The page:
Scream and its sequels have always felt like those “Learn Conversational French” videos, where you learn a language by watching stilted interactions between people who speak in the simplest of sentences (“j’adore les blue jeans”), except that in Scream, the language you’re learning is that of horror films (“don’t kill me, I want to be in the sequel!”).
The latest installment is another opportunity to practice those linguistic skills, while adding a few words to the vocabulary. But not many! Just as Scream (1996) was a movie about itself, Scream (2022) is a horror film where everyone has not only seen every horror film, they’ve seen every horror film in their own franchise.
The result is a cat-and-mouse game among characters that are essentially superheroes with cheat codes: When everyone is aware of the constraints of the genre, the game transforms into the killer and the survivors finding loopholes around predictable tropes in order to commit gory murders or evade them. It’s a horror film, but only by virtue of all the fake blood; at their heart, the Screams are all comic mysteries with satisfying surprise twists. (Scream is Murder She Wrote for sickos.)
Is this game actually fun? That depends on how much you enjoy speaking the language.
It begins with a signal that we’re in familiar hands: What appears, at first, to be a perfect remake of the memorable opening scene of the original.
A young woman putters around the (palatially large) kitchen of an empty suburban house, bothered by a gravel-voiced phone caller who wants to talk about “Stab,” the in-universe horror films inspired by the events of the first Scream. (Yes, the nesting dolls go deep.)
“How well do you remember the original?” the caller asks.
“It’s super ‘90s,” the young woman shrugs. Oh, it’s not looking good for her.
This neo-Scream faces a difficult challenge of finding fresh surprises without wandering away from the elements that make it … you know … Screamish. Compounding the challenge are the layers of post-’90s irony that have built up over media in general, as well as the evolution of rabid fandoms that hold impossible expectations of creators. “How can fandom be toxic?” wonders a particularly overzealous Stab fan, and he might as well turn to the camera and address this comment directly into the lens. “It’s about love.”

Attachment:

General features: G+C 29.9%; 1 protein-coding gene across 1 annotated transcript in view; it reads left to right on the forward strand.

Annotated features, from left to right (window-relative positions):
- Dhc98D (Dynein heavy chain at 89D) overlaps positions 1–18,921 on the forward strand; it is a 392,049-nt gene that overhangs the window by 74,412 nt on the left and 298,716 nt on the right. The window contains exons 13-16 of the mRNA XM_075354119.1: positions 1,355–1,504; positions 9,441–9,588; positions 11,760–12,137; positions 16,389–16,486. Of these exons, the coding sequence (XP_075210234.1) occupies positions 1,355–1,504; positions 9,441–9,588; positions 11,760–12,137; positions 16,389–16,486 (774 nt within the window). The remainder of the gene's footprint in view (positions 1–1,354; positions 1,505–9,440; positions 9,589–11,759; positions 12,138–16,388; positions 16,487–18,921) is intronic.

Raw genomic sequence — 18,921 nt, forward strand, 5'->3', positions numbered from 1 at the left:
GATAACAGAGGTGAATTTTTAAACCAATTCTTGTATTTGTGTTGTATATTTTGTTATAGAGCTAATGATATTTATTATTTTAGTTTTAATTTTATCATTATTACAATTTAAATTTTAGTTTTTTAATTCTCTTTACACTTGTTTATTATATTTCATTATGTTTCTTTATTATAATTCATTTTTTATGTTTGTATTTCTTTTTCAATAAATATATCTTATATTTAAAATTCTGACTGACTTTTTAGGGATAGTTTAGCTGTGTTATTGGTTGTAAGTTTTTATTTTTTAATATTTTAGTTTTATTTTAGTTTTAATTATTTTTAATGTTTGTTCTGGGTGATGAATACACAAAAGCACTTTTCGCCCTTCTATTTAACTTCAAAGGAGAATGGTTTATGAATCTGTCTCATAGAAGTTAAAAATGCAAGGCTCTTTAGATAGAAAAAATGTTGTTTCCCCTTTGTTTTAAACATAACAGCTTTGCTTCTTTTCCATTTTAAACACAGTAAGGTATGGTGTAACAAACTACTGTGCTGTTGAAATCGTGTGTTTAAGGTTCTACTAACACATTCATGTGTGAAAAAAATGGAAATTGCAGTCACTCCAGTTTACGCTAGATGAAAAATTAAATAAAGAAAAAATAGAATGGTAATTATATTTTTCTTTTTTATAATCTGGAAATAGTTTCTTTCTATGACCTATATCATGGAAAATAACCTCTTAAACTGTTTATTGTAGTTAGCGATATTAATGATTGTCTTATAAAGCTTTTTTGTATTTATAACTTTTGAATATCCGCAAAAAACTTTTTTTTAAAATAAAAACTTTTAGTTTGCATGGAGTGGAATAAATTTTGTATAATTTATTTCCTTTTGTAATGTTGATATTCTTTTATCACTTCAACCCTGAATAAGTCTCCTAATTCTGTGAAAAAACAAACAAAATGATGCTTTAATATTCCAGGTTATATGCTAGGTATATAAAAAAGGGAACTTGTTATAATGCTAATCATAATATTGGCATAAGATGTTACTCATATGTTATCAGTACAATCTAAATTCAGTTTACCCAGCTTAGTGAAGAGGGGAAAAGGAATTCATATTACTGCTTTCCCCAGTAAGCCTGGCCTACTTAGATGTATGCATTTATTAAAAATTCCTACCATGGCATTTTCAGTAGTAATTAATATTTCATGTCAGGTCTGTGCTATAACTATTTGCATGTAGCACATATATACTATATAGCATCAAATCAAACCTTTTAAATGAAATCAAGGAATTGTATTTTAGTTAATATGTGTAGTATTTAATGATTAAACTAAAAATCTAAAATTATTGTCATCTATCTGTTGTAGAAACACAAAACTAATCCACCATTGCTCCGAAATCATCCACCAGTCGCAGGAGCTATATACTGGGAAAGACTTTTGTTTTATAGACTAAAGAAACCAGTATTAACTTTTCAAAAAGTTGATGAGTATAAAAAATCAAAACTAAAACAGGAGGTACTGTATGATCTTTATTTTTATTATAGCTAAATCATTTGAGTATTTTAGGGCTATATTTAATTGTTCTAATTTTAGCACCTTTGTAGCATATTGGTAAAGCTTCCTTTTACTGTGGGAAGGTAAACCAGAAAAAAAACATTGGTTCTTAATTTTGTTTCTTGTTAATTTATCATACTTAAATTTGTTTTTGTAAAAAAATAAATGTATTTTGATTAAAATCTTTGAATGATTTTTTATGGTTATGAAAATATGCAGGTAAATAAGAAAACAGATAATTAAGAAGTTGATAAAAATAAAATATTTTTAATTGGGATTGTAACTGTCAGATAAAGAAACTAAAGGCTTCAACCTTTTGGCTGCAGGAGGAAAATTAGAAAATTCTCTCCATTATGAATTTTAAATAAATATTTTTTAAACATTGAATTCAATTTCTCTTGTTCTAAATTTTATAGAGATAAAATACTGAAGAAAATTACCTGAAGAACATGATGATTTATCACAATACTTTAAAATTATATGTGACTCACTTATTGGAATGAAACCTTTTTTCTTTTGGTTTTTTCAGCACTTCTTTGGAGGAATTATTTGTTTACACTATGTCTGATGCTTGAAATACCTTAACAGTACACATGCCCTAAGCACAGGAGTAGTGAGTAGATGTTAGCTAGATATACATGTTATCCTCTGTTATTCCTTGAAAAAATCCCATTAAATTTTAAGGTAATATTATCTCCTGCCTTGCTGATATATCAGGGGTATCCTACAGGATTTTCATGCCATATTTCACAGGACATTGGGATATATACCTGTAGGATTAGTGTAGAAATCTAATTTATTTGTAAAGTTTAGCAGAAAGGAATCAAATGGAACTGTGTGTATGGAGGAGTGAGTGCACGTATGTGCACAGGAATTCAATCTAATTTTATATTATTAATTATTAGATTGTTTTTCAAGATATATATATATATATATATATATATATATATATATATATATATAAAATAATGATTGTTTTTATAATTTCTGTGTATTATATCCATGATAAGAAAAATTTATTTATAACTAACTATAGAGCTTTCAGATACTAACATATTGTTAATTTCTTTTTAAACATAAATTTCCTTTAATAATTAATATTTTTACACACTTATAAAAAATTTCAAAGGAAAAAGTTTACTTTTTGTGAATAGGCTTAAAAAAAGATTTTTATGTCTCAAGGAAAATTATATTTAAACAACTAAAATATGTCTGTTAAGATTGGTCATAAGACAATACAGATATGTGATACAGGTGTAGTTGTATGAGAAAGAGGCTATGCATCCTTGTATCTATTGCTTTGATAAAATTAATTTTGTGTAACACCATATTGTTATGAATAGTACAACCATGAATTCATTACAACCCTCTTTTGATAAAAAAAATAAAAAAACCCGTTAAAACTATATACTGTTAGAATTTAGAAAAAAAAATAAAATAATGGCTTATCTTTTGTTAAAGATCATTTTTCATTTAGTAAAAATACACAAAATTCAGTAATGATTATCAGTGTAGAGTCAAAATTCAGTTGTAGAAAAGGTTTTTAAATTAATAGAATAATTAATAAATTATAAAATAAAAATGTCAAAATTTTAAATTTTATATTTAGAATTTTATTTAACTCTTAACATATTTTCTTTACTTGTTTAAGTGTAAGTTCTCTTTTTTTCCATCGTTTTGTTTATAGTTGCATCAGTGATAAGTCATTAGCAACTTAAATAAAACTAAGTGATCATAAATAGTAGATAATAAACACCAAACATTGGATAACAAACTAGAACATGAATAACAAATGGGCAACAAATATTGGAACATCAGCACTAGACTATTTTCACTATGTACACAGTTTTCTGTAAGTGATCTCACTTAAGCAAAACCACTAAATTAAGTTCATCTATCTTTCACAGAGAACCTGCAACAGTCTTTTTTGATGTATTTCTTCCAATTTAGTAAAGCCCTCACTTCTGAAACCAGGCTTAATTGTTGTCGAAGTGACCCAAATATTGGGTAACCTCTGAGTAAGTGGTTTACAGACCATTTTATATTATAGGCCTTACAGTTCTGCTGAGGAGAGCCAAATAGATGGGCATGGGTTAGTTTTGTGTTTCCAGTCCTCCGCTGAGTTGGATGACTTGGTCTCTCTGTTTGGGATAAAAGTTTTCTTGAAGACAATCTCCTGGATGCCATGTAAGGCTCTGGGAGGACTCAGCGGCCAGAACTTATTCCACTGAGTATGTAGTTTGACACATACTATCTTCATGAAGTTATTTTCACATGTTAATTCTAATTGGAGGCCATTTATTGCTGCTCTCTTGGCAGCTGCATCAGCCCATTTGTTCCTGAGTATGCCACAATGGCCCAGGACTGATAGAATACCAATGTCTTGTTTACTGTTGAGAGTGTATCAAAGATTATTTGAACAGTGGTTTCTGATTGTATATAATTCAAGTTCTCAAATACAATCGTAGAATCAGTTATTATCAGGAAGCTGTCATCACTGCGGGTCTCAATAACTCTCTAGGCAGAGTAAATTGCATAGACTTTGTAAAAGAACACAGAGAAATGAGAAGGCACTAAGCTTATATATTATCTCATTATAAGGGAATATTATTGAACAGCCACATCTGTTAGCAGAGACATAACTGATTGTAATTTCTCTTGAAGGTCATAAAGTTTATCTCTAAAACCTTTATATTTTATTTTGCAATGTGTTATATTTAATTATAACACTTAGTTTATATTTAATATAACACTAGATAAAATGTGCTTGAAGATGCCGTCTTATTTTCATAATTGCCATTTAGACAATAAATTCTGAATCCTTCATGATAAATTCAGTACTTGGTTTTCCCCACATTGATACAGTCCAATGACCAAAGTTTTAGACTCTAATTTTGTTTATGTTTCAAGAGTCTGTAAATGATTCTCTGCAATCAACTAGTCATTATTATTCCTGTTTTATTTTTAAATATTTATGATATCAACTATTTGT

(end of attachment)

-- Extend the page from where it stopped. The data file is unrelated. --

That’s a neat idea, one worth exploring — but not by this film! Scream movies aren’t as much about thoroughly interrogating ideas as they are about throwing one or two out and then pumping fake blood all over hot 20-somethings playing teens. Following the opening tribute to opening tributes, we meet our heroes, a plucky gang of high schoolers who’d look at home in any CW series. There’s the jock, the nerd, the goth, the slut — they all have names, of course, but I didn’t bother remembering them because they probably won’t be needing them for much longer.
They also, it’s revealed, have curious ties to the characters of the original film, and it’s not long before a few familiar faces pop up: David Arquette is back as the improbably sturdy police officer, Courtney Cox as the rapacious news anchor, Neve Campbell as the embodiment of pure charisma. There is a scene in which the characters played by David and Courtney (themselves real-life exes) discuss their in-movie relationship, and I haven’t had such an out-of-body experience in a theater since Tom and Nicole in Eyes Wide Shut.
Also, on the subject of returning cast, Heather Matarazzo — a.k.a. Dawn Weiner from Welcome to the Dollhouse — is marvelously back as Marsha, though all-too-briefly. God, what I wouldn’t give for a sequel all about her. Anyway!
The film makes some adjustments for its modern setting, swapping landlines for smartphones and throwing in references to Reddit and superior mysteries like Knives Out. There is an easily-removed-for-overseas-audiences same-sex kiss. A line about fandom message boards — expertly tossed-off as an aside — made me bark with laughter. But it is, at its heart, a house that is solidly fixed to a 26-year-old foundation. The furniture's been moved, but there have been no modifications to the load-bearing walls.
I found myself wondering, at about the halfway mark, if this is a young person’s movie or an old person’s movie. We get lots of time with hot-headed kiddos, screaming and sobbing their way through hallways as the killer closes in; but then we shift to the grizzled old-timers reflecting on the absurd horrors of their lives while walking the next generation of stab victims through the paces. This intergenerational collaboration feels, at times, like a handing-down of a beauty pageant crown, and the film’s greatest pleasures come when the two groups are working in collaboration.
Whose film is it? Appealingly, they all manage to share, which will undoubtedly be remarked upon in the next one.
You can watch Scream in theaters starting this Friday, January 14.